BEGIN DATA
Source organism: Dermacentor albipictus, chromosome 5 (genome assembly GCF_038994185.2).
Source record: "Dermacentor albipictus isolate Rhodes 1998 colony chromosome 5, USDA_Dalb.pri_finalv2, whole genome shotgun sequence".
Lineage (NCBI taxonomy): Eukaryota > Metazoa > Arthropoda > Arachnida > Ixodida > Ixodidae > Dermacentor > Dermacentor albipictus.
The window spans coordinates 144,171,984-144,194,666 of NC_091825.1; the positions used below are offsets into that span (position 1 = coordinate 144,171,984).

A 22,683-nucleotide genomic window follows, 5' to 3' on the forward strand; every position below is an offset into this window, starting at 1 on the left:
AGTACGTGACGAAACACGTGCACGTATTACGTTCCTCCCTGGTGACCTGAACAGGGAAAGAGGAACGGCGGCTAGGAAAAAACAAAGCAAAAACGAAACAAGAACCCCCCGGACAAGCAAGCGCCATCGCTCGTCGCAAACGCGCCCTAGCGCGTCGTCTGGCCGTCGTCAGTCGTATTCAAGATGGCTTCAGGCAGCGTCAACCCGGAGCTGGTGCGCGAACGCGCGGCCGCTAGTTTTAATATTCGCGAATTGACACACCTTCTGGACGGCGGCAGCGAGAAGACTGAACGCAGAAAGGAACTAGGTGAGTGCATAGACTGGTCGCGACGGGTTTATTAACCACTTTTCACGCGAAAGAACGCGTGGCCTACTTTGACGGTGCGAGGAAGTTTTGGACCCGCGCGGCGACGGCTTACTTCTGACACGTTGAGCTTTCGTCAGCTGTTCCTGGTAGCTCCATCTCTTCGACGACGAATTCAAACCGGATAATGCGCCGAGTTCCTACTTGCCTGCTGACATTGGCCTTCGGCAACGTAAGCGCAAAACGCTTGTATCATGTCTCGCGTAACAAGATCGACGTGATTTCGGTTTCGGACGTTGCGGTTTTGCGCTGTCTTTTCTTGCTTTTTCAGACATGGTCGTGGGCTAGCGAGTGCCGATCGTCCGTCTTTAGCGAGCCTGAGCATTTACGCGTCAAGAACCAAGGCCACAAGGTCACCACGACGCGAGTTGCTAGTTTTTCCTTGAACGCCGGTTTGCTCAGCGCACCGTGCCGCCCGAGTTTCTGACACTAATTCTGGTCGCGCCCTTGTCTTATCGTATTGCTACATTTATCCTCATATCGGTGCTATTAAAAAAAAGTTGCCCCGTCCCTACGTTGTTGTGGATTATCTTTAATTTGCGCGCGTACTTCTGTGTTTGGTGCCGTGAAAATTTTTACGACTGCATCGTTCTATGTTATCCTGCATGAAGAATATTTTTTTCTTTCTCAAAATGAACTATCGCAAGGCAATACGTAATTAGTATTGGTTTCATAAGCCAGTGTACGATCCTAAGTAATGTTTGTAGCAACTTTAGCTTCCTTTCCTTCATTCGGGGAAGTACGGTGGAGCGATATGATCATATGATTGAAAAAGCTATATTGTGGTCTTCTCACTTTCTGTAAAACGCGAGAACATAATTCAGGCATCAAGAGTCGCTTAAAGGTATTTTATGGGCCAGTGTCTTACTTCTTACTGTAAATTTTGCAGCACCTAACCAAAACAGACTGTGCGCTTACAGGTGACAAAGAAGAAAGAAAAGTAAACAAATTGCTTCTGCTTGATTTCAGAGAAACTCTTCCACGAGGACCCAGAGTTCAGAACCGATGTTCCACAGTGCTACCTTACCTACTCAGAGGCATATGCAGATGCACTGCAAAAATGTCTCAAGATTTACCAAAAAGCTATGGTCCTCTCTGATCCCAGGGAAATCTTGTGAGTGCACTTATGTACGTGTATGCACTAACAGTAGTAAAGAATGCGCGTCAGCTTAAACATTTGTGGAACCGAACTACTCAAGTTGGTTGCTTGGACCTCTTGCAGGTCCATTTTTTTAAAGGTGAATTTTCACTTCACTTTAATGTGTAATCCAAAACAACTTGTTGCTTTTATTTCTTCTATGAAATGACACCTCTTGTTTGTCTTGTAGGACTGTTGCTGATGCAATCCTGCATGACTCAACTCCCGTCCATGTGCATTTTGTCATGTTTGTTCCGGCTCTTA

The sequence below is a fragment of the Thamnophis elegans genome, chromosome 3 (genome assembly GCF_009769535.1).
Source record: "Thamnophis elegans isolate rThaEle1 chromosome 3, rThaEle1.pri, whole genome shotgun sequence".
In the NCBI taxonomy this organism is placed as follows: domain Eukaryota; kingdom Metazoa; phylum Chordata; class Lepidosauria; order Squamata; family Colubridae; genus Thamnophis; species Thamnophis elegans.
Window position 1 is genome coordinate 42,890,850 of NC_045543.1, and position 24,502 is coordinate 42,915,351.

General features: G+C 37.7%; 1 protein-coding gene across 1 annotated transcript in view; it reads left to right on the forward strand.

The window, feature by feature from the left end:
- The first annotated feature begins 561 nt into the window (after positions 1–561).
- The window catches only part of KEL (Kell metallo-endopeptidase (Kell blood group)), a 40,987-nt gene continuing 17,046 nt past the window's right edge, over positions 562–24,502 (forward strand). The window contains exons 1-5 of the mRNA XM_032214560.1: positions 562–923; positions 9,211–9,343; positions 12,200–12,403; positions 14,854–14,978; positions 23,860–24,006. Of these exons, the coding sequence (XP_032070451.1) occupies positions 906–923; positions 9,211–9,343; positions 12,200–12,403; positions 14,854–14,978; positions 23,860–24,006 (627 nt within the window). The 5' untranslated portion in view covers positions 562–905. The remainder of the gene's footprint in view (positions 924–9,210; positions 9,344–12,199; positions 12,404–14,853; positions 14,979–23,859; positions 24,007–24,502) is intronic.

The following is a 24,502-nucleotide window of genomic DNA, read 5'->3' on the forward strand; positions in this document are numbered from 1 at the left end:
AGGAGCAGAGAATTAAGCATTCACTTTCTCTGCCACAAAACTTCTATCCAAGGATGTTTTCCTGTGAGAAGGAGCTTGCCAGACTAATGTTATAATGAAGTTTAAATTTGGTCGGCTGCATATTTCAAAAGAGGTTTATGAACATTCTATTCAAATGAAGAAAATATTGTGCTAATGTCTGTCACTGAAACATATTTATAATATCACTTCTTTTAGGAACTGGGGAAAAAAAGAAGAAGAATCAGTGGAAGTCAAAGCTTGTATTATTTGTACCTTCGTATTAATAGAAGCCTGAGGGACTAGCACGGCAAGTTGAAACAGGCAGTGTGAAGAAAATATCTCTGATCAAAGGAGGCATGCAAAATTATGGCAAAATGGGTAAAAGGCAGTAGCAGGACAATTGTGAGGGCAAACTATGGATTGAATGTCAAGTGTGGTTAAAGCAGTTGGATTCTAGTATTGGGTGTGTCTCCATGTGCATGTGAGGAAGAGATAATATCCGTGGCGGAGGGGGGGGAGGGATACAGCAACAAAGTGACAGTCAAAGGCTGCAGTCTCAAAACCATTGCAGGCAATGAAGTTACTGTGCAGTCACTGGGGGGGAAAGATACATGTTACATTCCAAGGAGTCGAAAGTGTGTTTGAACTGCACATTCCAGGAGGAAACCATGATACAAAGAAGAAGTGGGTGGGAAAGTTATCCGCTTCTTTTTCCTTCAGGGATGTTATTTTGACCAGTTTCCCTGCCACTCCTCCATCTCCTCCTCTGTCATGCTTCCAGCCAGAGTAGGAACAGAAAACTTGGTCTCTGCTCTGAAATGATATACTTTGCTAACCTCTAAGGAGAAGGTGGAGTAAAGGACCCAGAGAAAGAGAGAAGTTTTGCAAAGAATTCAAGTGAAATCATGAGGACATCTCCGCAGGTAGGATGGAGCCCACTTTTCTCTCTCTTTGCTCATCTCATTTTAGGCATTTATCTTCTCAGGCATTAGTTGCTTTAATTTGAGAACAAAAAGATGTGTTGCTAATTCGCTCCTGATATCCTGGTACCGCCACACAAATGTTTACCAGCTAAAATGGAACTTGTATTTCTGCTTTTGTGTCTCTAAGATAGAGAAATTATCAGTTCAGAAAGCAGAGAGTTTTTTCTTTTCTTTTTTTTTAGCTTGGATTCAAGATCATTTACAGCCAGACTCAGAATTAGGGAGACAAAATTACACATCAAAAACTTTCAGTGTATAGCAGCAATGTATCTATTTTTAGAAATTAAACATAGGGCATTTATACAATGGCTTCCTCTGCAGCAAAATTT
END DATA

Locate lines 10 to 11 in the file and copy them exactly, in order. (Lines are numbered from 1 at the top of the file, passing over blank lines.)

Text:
Window position 1 is genome coordinate 42,890,850 of NC_045543.1, and position 24,502 is coordinate 42,915,351.

General features: G+C 37.7%; 1 protein-coding gene across 1 annotated transcript in view; it reads left to right on the forward strand.